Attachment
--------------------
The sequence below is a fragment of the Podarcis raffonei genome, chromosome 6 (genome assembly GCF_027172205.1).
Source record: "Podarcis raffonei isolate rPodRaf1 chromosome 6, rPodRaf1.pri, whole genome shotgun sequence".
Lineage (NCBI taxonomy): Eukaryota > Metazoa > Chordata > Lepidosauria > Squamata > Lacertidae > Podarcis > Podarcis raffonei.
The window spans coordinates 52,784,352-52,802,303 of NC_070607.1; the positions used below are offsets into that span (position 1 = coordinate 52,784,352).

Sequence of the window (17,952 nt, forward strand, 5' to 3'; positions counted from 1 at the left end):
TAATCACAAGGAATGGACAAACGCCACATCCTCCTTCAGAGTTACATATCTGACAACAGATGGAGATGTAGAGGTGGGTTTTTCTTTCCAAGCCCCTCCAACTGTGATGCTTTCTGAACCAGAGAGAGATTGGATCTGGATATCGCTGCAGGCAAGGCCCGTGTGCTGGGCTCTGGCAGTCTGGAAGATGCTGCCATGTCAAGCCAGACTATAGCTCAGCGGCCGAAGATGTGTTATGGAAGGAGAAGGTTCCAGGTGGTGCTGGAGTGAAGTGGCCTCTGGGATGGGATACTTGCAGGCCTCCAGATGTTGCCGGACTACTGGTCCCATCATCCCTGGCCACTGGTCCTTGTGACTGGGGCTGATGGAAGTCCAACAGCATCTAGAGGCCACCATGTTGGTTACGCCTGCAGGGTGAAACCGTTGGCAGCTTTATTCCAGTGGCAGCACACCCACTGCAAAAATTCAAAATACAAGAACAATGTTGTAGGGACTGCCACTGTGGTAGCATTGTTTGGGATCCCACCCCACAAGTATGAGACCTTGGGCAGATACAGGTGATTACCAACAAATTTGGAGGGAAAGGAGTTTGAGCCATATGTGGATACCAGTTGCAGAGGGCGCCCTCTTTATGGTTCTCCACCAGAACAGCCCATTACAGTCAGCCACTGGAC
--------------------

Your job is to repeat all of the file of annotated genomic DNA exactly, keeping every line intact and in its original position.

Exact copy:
The sequence below is a fragment of the Podarcis raffonei genome, chromosome 6 (genome assembly GCF_027172205.1).
Source record: "Podarcis raffonei isolate rPodRaf1 chromosome 6, rPodRaf1.pri, whole genome shotgun sequence".
Lineage (NCBI taxonomy): Eukaryota > Metazoa > Chordata > Lepidosauria > Squamata > Lacertidae > Podarcis > Podarcis raffonei.
The window spans coordinates 52,784,352-52,802,303 of NC_070607.1; the positions used below are offsets into that span (position 1 = coordinate 52,784,352).

Sequence of the window (17,952 nt, forward strand, 5' to 3'; positions counted from 1 at the left end):
TAATCACAAGGAATGGACAAACGCCACATCCTCCTTCAGAGTTACATATCTGACAACAGATGGAGATGTAGAGGTGGGTTTTTCTTTCCAAGCCCCTCCAACTGTGATGCTTTCTGAACCAGAGAGAGATTGGATCTGGATATCGCTGCAGGCAAGGCCCGTGTGCTGGGCTCTGGCAGTCTGGAAGATGCTGCCATGTCAAGCCAGACTATAGCTCAGCGGCCGAAGATGTGTTATGGAAGGAGAAGGTTCCAGGTGGTGCTGGAGTGAAGTGGCCTCTGGGATGGGATACTTGCAGGCCTCCAGATGTTGCCGGACTACTGGTCCCATCATCCCTGGCCACTGGTCCTTGTGACTGGGGCTGATGGAAGTCCAACAGCATCTAGAGGCCACCATGTTGGTTACGCCTGCAGGGTGAAACCGTTGGCAGCTTTATTCCAGTGGCAGCACACCCACTGCAAAAATTCAAAATACAAGAACAATGTTGTAGGGACTGCCACTGTGGTAGCATTGTTTGGGATCCCACCCCACAAGTATGAGACCTTGGGCAGATACAGGTGATTACCAACAAATTTGGAGGGAAAGGAGTTTGAGCCATATGTGGATACCAGTTGCAGAGGGCGCCCTCTTTATGGTTCTCCACCAGAACAGCCCATTACAGTCAGCCACTGGAC